What is Atherosclerosis?
Atherosclerosis is the disease that is a result of progressive narrowing and hardening of the arteries. Atherosclerosis arises as a result of plaques building up on the inner lining of the artery wall. These plaques are also known as atheromas or atheromatous / atherosclerotic plaques.
As the plaques grow larger, it occludes (blocks) the lumen of the artery to a greater extent until a point is reached where the blood flow to target organs and tissue is severely affected. This decreases oxygen supply leading to ischemia and possibly even infarct. It is often at this stage where the first signs and symptoms of atherosclerosis are noticed.
Apart from the narrowing due to the growing plaque, the hardening of the artery hampers arterial stretching and rebound relaxation which is important for keeping the blood propelled. The arterial wall becomes fragile and can rupture thereby allowing for the adhesion of platelets to the wall. This results in thrombosis, which is the formation of a blood clot. Coupled with the bulge of the atheromatous plaque, this will eventually lead to a complete occlusion of the artery.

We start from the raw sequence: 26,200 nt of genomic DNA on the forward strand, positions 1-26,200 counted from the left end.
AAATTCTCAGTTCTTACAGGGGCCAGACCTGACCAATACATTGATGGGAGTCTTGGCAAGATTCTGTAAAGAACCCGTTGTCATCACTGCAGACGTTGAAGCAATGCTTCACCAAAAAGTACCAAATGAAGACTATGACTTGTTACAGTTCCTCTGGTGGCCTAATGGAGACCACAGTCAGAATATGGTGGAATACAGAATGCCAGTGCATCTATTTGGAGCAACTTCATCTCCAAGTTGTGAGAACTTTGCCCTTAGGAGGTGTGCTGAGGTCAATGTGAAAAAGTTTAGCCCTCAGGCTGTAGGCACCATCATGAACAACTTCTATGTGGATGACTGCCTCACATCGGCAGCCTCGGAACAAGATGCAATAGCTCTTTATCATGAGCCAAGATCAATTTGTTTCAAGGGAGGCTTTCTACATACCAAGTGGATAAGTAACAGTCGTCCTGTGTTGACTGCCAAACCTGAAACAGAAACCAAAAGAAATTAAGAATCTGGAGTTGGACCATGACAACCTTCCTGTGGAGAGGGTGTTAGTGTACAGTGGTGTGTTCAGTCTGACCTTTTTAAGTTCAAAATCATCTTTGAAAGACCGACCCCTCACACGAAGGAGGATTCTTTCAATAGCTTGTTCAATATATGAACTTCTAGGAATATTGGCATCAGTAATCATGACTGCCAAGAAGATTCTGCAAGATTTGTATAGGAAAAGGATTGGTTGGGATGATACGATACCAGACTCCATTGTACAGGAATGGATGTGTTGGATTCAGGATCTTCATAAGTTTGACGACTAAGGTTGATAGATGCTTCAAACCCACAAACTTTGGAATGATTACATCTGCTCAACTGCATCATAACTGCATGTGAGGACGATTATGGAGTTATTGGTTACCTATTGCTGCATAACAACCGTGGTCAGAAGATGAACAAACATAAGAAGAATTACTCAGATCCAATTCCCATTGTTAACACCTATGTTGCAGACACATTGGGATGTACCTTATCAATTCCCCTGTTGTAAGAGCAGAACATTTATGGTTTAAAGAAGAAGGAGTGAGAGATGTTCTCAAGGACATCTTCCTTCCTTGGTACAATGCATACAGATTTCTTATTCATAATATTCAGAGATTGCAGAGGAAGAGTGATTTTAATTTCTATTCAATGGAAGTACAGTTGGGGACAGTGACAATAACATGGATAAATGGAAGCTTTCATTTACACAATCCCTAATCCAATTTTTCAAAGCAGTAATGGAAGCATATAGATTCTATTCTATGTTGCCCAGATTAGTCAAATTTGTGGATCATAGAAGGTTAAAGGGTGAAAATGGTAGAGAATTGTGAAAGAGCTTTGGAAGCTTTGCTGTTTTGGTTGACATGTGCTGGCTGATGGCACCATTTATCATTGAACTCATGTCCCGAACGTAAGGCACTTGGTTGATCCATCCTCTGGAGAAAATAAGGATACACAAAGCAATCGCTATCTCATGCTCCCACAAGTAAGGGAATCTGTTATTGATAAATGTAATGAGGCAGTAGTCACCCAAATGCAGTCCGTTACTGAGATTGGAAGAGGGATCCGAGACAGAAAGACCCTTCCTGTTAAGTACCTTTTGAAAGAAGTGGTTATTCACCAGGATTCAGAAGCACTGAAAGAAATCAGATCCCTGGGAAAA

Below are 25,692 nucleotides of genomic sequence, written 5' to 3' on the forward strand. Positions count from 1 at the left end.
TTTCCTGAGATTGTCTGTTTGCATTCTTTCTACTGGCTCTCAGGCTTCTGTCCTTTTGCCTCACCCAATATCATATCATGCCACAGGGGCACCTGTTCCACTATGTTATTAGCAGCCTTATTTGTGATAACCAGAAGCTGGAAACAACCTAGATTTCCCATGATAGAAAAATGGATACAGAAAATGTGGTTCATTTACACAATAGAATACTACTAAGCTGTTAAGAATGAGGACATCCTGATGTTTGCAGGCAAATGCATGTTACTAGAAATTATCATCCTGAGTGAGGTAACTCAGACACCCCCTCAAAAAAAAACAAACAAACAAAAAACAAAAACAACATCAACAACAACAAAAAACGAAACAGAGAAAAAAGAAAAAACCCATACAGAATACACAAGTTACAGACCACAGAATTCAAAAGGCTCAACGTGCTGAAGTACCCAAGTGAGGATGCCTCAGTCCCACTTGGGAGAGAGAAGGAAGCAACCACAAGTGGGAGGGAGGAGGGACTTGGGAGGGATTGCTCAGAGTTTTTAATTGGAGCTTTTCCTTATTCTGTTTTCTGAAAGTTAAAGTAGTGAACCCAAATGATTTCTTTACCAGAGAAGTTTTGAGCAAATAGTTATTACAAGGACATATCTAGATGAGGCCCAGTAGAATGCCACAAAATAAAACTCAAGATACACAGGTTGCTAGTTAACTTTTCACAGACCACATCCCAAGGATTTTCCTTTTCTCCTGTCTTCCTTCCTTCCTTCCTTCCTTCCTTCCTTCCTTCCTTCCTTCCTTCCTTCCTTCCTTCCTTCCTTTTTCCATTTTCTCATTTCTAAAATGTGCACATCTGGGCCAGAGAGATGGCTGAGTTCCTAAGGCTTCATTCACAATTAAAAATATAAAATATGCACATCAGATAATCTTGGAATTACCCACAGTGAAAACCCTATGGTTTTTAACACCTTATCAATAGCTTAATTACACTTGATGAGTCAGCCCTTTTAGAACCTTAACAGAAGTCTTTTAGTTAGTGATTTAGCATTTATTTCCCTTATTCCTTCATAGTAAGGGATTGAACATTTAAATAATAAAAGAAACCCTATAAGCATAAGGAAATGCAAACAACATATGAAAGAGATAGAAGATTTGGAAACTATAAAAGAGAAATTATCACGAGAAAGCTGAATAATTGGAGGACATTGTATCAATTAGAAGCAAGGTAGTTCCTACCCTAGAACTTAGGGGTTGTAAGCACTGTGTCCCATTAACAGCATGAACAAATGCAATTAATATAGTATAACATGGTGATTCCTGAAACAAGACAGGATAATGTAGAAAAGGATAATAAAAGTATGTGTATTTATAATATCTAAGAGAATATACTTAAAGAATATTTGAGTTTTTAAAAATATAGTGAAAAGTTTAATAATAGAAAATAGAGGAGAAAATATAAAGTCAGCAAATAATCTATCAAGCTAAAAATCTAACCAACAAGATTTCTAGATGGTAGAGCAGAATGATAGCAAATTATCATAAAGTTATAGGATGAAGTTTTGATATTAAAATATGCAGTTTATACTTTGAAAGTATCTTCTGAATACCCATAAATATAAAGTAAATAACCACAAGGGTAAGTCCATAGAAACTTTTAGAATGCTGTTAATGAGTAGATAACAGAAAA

Structure of an Artery
The wall of an artery has 3 layers :
- Tunica intima is the inner lining which is made up of a single layer of endothelium that lines the inside of the artery and supported by surrounding connective tissue.
- Tunica media which is the largest part of the arterial wall and contains mainly smooth muscle surrounded by inner and outer elastic layers adjacent to the intima and adventitia respectively.
- Tunica adventitia which is the outer lining of the artery made up of connective tissue.
Atherosclerosis tends to affect larger elastic arteries and medium size muscular arteries like the aorta or carotid artery. It may also affect the smaller coronary arteries of the heart. Athersclerotic plaques form under the endothelial lining within the underlying intima connective tissue.
How does atherosclerosis occur?
Pathogenesis of Atherosclerosis